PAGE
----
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Training session 16: Buffer Overflows
Difficulty: Medium
Learn the basic concepts that used to Exploit Buffer Overflows
Creator: m101


For some reason, whenever I have gone into a irc channel and talked about buffer overflows, the newbies in the channel seem to go quiet, and ask next to no questions. Although if I was to bring up a topic such as telnet hijacking I would be bombarded with questions asking about it. This leads me to believe very few people know how a buffer overflow works, or even what it is, or why it is of any use. This lesson is made to give you a very basic insight into how buffer overflows work and why they are of any use.

Buffer overflows are generally an unintended way to control the flow of a program. An example of this is if you use a 'bug' in a game to give you more shields than was initially intended and you endup with near invincibility. A buffer Overflow is much the same in the way you control the program at a much deeper level.

The name buffer overflow is just as it is written, you are attempting to overflow a buffer with more data than it can hold. This may seem rather pointless until you understand what this will do. The following is how the stack is structured:

[BUFFER][SFP][RET]

The stack is much like a stack of plates, you put one on top and you cant take the bottom plate without first taking the rest, so for example:

Items to be placed on the stack:
Item 1
Item 2
Item 3

The items are moved onto the stack:

Item 3
Item 2
Item 1

So if you wanted to get to Item 2, you would first have to remove Item 3 and you would just be left with Item 1 on the stack. The reason that the computer handles data like this is because it does not use 'variables' like most languages do, it relies on 'pushing' and 'popping' items on and off the stack, or placing them in specified memory addresses.

Let us look at how this is done when for example we call the win32 api GetFileTime:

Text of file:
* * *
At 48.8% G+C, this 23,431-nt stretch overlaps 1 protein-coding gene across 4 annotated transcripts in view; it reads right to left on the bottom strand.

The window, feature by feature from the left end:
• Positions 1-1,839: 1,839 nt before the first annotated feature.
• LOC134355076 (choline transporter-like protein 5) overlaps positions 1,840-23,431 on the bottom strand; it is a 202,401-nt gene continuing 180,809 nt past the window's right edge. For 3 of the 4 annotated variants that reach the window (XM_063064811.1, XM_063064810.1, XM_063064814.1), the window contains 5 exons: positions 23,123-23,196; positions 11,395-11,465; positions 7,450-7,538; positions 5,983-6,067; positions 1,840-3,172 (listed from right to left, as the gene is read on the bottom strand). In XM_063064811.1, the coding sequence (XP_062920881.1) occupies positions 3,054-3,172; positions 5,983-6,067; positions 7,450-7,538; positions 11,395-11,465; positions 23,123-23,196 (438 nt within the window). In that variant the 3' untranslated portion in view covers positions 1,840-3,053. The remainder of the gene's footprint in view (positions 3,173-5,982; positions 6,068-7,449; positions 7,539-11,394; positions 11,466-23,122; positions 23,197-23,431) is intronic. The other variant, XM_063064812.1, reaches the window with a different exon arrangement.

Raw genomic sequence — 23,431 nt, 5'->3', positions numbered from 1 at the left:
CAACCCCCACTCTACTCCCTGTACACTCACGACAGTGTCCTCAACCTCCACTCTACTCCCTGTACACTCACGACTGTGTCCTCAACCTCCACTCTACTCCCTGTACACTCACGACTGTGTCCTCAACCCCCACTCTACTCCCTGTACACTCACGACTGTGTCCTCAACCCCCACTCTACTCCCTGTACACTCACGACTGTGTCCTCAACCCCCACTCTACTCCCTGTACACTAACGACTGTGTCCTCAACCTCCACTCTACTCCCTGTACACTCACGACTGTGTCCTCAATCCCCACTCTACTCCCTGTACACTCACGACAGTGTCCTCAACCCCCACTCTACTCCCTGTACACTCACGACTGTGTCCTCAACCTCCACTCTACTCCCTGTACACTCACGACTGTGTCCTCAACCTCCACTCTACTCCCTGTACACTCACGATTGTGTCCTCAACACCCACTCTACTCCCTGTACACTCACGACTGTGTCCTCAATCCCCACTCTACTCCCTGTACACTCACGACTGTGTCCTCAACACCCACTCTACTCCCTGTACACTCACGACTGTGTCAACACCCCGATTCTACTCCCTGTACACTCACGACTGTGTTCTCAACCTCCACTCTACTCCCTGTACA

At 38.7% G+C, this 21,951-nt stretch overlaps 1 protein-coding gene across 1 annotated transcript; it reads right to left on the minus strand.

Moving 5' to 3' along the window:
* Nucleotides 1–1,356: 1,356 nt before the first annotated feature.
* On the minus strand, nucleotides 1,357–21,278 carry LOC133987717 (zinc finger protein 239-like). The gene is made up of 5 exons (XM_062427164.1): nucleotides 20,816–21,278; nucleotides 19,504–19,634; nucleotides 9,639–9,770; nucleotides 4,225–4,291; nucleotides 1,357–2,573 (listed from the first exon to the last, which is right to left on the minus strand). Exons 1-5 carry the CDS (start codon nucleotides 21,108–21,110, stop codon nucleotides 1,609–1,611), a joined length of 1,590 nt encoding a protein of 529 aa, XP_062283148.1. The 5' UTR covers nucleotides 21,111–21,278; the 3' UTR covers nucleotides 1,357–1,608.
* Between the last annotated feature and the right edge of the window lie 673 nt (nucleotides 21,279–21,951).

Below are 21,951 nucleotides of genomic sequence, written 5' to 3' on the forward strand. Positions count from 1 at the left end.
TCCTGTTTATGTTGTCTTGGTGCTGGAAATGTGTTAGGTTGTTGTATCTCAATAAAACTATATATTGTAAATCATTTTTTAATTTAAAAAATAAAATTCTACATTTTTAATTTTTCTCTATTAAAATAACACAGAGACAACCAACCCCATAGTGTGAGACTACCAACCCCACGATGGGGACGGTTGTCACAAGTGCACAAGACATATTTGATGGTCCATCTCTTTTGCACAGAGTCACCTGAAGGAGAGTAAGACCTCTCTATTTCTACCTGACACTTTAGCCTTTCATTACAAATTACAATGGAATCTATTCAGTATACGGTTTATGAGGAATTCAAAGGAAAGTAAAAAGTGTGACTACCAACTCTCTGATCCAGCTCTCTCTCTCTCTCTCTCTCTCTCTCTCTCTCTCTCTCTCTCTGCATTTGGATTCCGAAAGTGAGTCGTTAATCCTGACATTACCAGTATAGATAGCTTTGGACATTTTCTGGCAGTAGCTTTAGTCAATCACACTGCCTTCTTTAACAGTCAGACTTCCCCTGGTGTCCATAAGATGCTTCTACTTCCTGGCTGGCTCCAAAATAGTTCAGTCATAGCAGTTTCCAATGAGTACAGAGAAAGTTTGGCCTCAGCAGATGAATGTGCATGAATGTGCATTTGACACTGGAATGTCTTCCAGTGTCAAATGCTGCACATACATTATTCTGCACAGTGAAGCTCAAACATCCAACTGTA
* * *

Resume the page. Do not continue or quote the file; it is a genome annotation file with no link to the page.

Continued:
The GetFileTime function retrieves the date and time that a file was created, last accessed, and last modified.

BOOL GetFileTime(
HANDLE hFile, // identifies the file
LPFILETIME lpCreationTime, // address of creation time
LPFILETIME lpLastAccessTime, // address of last access time
LPFILETIME lpLastWriteTime // address of last write time
);

Ok, so what does this all mean? Well he BOOL means that the function returns whether the command was a success or not, the rest are just paramaters of the command, the command might be executed as follows:

Success = GetFileTime("c:\config.sys",8008F6C,8004A14,8005DD3)

This would endup on the stack like this:

GetFileTime
hFile
lpCreationTime
lpLastAccess
lpLastWriteTime
Success

And this would placed on the stack as follows:

PUSH Success
PUSH lpLastWriteTime
PUSH lpLastAccess
PUSH lpCreationTime
PUSH hFile
CALL GetFileTime

By now you should either be really confused, or have a good idea of what the stack is and how it works. Dont concern yourself with the data, just how the stack basically works.

So exactly how does this help us to control our program? Well as i said before, everything is pushed to the stack, including the return address. After a function has been called, the return address tells the computer where it was called from, and returns to that place. Let us take another look at the stack:

[BUFFER][SFP][RET]

So when we put the buffer on the stack, it is placed BEFORE our return address, so if our buffer were say 8 bytes, our SFP is 4 bytes, our return address would be 12 bytes from the start of the stack. If we were to place 16 bytes of code into our buffer, instead of the allocated 8 then we would overwrite the return address and our program would probably crash. Always remember a buffer's size is always a multiple of 4. By now you should be getting a good idea of how we may be able to exploit this problem.

The following is a simple program made in C that has the ability to be exploited:

main(int argc, char **argv)
char buf[10];
strcpy(buf,argv[1]);
}
the_shell()
{
system('/bin/bash');
}